Scrolling pages offers learning designers and users several benefits, namely:

  • The removal of unnecessary navigation (click next to continue) with pages being as long or as short as they need to be
  • A more modern way of presenting information (learners are already scrolling when they’re on the web) 
  • More opportunities to present the learner journey in new and engaging ways

Control the scroll

As you can see, I’ve fallen in love with the scroll bar, but at the same time, I suggest being cautious.  Avoid designing endless pages of scrolling content that go on forever, causing your audience to lose all hope of completing the experience. Instead, think about keeping a scrolling “page” to a single learning objective or activity. As we work more with scrolling pages, we’re finding we can do quite a lot in a page that has five to seven components that tell that part of your content’s story.  Building flexible content in small blocks and components creates that more nugget-like, micro-learning experience that we’re all aiming for these days.

For instance, you might create one page in your course that focuses on a particular customer service skill. For an instructional strategy, you choose an “observe and rate it” model. You open the page with a text block and graphic that sets the stage for this little lesson, and then you show a video scenario of this concept in action. Next, you ask the learner to rate the performance of the character in the video with a slider bar component. Then, you follow up with an audio clip of an expert sharing his rating for the character’s performance and why. You end by wrapping up the page with a short summary of the key points. One scrolling page, five components, one focused learning activity.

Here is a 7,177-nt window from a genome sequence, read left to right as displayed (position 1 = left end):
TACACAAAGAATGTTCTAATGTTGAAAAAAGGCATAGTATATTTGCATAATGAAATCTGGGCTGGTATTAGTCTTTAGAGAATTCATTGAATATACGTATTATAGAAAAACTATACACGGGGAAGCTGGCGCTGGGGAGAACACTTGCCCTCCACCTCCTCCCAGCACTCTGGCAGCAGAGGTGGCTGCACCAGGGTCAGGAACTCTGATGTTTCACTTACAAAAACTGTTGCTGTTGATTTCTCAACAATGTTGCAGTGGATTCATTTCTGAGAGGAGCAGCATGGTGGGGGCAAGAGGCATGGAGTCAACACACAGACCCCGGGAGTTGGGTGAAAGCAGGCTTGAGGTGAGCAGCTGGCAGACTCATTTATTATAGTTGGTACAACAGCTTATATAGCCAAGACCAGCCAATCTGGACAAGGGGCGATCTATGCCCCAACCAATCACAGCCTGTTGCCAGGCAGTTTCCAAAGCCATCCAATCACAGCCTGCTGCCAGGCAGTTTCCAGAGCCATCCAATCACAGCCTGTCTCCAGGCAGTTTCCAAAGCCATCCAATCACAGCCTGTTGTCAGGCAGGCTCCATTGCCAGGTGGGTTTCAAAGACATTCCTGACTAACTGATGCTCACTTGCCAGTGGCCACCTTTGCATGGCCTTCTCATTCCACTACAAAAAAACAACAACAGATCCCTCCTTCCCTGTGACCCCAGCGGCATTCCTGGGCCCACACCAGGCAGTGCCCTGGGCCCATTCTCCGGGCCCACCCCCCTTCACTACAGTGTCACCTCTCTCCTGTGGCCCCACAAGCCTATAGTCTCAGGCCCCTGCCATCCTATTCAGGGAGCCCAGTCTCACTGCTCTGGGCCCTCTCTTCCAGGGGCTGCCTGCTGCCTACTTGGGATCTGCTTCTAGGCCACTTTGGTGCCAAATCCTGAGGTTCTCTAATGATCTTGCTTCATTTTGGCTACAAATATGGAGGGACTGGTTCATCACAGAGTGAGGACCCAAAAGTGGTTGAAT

Make the most of your graphics

Now that we’ve unlocked the scroll bar, we’ve got a whole environment in the form of a page to work with visually. Think about how you can use the layout and the visual treatment of the entire page to support the content.

Tell a story by weaving together the content, the graphics, and the navigation.

As you consider the visual elements in this learner journey, lead the eye down the page with the art direction.

Look for opportunities to tell stories, particularly when you can weave the graphical backgrounds and the component content together to make the page a coherent and well-thought-out experience for the learner.

That said, take care with graphics and keep both the visual experience and the download time in mind. If you shrink that image down for mobile, will it still be meaningful, or do you need to create separate versions of images for different devices? You may even choose to lose certain images as your screen size scales down. But remember a crucial thing: no matter the device, a responsive site will download every image in the entire CSS file. So if you’ve got a huge image that you want to display on a desktop version of the course but hide for the mobile version, a mobile user will still need to wait while his or her connection pulls down all versions of the image.

Respond to the people, man!

Some final parting words (and these won’t be my last words on responsive eLearning design because I think it’s here to stay): stay responsive to the people taking your programs and never forget that there will be a human being sitting on the other end of that computer working through your content.

Just because you’re designing with a new page layout and paradigm in mind doesn’t mean that you can forget all that you know about instructional design. We’re not looking to simply throw content onto a scrolling screen and see what sticks. As with any eLearning program, you need to take the time to create well-structured content that follows a solid learning model, maps your instructional strategies back to desired performance outcomes, and provides a user experience that people will actually want to work through.

Editor’s Note

Check out Cammy’s presentation from DevLearn 2014 in the Conference Archive: Responsive eLearning Design Tips (also available on SlideShare).